#6: LCD Soundsystem “Drunk Girls” 
LCD Soundsystem’s James Murphy is one of the most inventive musicians of the last decade, re-inventing the wheel of electronic dance music, so why not work with one of the guys that constantly pushes the creative envelope of music videos? This video is complete chaos acted out in a nondescript studio room. Murphy and two bandmates are humiliated and assaulted by a sadistic gang of people dressed like pandas. That’s pretty much all I can say, just watch the thing.
#5: Weezer “Buddy Holly” 
One of the all-time classics in music video history, “Buddy Holly” made Happy Days cool with Gen-Xers and further showed Jonze’s smarts for connecting a song seamlessly with images. Weezer takes the stage at Arnold’s Drive-In for a video that won a ton of VMAs, including “Breakthrough Video of the Year”…man I miss when the VMAs were actually cool.
#4: Notorious B.I.G. (feat. 112) “Sky’s the Limit” 
First off, it doesn’t get any cooler than the smooth combination of Biggie’s verses, 112’s hook and Clark Kent’s production on this track but the video takes it to the next level. Replacing Biggie, Puffy and even Busta Rhymes with children makes for a disorienting watch but Jonze made himself the hip-hop Anne Geddes with this video. The kids are all cool as hell and the costumes are spot-on, although it is a little uncomfortable when the girls are wearing Lil Kim-esque lipstick and tiny bikinis while dancing beside the pool.
#3: The Chemical Brothers “Elektrobank” 
Who knew a high school gymnastics competition could be so fraught with tension and intensity? Jonze’s ex-wife Sophia Coppola stars in this dramatic video, as a gymnast performing the floor exercise of her life in order to beat the evil blonde chick from her rival school (we know she’s evil because she’s blonde and wearing all black!). The electro-beat of The Chemical Brothers makes this seem like the most awesome tumbling routine ever performed.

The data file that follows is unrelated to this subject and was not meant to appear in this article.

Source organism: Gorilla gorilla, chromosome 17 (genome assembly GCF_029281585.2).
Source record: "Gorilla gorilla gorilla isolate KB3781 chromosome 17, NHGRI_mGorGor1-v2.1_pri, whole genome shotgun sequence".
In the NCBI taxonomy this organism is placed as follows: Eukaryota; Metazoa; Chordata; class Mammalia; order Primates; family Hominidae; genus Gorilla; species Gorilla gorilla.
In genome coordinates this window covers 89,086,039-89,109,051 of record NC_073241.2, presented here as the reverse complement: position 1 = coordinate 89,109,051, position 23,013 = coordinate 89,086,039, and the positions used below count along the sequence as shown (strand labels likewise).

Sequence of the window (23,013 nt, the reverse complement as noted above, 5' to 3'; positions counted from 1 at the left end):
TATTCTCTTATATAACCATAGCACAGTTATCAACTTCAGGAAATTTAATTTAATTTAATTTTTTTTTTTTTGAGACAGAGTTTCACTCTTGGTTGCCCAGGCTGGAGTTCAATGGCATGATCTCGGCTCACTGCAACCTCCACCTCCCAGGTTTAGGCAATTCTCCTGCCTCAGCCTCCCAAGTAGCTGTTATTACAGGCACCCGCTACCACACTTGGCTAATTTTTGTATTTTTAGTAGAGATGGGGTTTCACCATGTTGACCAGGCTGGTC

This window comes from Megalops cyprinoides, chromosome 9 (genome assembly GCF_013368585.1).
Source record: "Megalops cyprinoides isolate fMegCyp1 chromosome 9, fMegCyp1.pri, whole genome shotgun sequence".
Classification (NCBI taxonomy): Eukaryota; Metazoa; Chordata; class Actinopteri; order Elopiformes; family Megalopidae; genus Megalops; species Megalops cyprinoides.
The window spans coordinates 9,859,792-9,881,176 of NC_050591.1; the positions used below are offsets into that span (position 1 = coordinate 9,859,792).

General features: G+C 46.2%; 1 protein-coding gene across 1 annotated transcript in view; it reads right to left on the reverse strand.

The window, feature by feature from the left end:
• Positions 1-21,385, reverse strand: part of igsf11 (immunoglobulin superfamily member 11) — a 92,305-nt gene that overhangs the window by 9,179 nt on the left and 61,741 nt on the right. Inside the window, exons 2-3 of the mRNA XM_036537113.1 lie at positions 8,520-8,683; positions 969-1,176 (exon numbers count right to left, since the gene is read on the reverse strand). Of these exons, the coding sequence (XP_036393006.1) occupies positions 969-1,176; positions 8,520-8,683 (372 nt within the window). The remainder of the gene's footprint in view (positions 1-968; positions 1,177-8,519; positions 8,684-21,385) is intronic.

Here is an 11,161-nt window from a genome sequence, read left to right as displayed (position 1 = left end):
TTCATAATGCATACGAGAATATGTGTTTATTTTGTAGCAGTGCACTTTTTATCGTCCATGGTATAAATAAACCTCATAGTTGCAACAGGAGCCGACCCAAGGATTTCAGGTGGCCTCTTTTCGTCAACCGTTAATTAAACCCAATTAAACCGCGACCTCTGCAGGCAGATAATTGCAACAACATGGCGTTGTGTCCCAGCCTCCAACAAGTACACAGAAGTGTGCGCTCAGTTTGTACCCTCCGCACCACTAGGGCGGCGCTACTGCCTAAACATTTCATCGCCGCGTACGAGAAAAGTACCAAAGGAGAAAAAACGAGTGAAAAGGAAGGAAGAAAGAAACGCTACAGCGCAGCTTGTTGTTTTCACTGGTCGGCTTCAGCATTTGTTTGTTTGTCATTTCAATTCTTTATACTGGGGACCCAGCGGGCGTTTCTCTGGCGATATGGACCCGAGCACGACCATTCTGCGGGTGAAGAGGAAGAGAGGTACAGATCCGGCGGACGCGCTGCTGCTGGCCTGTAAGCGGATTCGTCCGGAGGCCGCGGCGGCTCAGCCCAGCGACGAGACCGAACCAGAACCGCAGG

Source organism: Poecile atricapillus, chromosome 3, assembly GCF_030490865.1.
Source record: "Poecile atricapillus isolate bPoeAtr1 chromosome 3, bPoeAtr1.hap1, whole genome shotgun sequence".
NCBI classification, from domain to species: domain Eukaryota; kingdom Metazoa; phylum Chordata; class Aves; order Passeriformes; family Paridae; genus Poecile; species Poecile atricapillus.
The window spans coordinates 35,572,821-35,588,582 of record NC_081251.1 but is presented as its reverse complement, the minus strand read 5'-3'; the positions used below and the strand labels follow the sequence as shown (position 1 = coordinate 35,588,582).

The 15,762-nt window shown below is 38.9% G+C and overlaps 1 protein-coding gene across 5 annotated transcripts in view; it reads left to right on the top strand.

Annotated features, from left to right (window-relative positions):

#2: Fatboy Slim “Praise You” 
The first time I saw this guerrilla dance video, I was 11 years old and didn’t know what the hell I was watching, I just knew It. Was. Awesome. Credited as “The Torrance Community Dance Group”, Jonze and group of dancers unleashed their amateurish choreography onto an unsuspecting group of folks waiting in line at a movie theater, while several handheld cameras shoot the performance from around the crowd. Jonze is a longtime collaborator with the stars of Jackass and this video shows why he gets along with those guys so well. “Praise You” is one of the greatest things you’ll ever see.
#1: Beastie Boys “Sabotage” 
In my humble opinion, maybe the greatest music video of all-time. Jonze’s clip for this Beastie Boys’ pissed-off classic has it all–comedy, action, porn ‘stashes and attitude to spare. The opening sequence of a ’70s cop show that never aired, “Sabotage” is a video that will never get old or boring and it just gets better every time you sit through it. It was nominated for five VMAs in 1994, but didn’t win a single one–prompting MTV to eat crow in 2009, awarding it the first-ever “Best Video (That Should Have Won a Moonman)” trophy.